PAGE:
DARPA has been turning the tables. Rather than simply appearing as a plot point in video games, they're using video games and crowdsourcing to create solutions and solve problems that cannot be taken care of entirely within the agency. Foldit, a protein matching game funded in part by DARPA, used the power of people at play to create a "human computer" that could outperform supercomputers when it came to the puzzle of assembling proteins. More recently, DARPA released a submarine-tracking game aimed at collecting and integrating crowdsourced data and tactics into real world submarine chases.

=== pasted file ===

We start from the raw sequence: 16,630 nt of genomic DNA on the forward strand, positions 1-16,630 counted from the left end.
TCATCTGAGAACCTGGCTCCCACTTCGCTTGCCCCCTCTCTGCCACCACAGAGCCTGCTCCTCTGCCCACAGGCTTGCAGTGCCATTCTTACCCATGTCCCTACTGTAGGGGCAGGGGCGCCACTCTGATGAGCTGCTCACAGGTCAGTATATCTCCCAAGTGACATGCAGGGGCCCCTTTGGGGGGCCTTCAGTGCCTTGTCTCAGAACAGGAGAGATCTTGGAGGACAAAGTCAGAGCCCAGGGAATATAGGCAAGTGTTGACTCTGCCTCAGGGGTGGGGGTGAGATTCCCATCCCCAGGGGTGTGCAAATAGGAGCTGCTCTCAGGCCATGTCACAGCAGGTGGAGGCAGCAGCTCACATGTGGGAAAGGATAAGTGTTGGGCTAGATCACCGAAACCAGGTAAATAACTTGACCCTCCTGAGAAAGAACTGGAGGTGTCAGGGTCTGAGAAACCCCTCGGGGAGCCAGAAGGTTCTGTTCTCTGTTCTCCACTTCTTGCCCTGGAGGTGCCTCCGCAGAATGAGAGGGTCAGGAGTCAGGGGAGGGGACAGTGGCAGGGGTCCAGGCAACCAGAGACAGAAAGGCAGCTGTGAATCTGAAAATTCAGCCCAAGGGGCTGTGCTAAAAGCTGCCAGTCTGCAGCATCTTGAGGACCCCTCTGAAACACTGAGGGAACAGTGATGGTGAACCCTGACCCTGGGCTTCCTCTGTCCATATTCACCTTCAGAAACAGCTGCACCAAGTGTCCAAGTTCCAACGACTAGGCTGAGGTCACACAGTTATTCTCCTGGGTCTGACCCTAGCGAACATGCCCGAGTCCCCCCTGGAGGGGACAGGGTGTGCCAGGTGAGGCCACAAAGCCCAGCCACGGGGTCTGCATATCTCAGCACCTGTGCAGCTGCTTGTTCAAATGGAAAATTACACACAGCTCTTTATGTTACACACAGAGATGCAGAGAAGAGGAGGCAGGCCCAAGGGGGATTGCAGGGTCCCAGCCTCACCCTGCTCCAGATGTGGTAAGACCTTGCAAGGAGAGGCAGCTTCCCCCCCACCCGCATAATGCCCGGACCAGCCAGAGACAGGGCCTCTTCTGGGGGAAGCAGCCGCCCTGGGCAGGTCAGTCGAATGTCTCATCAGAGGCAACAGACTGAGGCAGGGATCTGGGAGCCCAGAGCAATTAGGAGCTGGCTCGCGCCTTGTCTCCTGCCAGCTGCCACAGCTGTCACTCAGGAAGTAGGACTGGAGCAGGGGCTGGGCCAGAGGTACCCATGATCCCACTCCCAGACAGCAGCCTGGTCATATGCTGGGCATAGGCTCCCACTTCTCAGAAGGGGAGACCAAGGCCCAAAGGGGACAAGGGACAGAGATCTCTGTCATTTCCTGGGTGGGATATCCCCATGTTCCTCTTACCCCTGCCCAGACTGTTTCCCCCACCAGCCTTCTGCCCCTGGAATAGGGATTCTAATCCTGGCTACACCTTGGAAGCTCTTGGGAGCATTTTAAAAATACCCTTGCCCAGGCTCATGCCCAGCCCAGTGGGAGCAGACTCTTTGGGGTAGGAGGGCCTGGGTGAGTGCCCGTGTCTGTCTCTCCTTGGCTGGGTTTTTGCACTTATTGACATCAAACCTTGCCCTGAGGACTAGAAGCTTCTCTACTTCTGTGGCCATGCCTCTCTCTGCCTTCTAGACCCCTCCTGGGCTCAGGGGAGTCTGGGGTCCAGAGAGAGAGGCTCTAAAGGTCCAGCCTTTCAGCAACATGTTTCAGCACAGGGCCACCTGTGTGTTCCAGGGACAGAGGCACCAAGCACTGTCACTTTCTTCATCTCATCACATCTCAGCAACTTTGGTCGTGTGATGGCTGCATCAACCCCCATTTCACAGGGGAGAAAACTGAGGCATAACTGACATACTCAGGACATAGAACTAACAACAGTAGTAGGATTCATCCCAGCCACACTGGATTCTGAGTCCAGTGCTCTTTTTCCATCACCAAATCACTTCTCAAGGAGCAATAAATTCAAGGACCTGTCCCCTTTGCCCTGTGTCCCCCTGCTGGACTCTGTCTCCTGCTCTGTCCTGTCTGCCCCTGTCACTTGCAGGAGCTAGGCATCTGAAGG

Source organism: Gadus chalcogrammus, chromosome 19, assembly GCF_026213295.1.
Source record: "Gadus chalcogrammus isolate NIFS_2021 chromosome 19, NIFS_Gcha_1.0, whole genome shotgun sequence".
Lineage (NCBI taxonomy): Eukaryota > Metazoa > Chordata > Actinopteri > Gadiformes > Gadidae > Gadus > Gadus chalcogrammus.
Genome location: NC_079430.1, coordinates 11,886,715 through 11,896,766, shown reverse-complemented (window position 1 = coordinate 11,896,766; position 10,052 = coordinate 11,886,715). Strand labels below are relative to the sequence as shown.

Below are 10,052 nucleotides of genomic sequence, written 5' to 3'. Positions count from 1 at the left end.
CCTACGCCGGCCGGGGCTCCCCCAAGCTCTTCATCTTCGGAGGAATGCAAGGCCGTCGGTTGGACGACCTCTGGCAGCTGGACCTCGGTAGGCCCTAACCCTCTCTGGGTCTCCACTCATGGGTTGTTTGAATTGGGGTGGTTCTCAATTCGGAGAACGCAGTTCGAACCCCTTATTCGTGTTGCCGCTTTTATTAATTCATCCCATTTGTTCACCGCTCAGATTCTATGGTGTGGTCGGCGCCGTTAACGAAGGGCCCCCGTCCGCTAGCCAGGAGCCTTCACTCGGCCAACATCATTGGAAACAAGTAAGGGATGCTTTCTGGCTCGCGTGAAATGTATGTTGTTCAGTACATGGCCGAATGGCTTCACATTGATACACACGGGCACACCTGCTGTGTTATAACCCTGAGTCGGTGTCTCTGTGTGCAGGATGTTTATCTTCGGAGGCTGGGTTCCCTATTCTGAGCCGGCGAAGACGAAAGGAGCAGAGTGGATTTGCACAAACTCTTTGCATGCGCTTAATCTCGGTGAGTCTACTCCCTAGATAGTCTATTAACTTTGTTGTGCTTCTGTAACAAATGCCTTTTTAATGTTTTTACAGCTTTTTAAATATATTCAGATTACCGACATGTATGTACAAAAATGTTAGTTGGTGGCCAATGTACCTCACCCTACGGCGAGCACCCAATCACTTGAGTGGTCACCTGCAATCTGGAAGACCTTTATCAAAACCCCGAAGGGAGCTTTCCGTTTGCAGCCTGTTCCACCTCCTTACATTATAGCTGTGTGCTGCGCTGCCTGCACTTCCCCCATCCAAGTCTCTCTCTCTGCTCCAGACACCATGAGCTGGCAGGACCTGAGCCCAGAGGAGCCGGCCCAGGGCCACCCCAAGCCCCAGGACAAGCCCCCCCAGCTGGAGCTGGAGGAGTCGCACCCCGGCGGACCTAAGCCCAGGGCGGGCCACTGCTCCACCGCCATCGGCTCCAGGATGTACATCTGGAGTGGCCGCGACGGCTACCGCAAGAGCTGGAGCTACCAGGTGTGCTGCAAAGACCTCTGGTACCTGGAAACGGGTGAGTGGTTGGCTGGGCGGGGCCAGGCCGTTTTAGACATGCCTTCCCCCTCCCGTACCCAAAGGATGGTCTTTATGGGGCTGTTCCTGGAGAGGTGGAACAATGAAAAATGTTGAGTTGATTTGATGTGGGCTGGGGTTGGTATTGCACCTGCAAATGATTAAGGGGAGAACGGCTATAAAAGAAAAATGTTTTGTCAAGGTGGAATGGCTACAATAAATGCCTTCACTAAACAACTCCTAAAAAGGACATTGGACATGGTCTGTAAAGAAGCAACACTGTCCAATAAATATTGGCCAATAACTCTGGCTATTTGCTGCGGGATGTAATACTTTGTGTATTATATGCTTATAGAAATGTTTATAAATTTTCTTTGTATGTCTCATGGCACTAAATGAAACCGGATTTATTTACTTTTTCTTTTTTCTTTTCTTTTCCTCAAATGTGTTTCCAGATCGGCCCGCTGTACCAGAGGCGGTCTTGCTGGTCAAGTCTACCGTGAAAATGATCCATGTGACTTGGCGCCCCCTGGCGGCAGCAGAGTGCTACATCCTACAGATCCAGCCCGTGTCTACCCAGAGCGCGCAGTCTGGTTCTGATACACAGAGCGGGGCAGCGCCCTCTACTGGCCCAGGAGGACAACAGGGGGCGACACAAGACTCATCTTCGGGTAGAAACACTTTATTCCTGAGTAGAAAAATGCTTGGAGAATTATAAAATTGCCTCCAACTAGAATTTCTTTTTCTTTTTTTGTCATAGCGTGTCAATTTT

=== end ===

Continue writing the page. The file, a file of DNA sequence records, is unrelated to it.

Crowdsourcing is a big deal now, in the early months of 2012. According to a report in Nextgov, on the heels of these and other successful projects, DARPA hopes to keep developing serious games, with real-world military and scientific applications, that the whole world can help them play. The government is catching on to what many of us have already known: 72% of US households play video games in some way, creating a massive potential resource for researchers to tap into.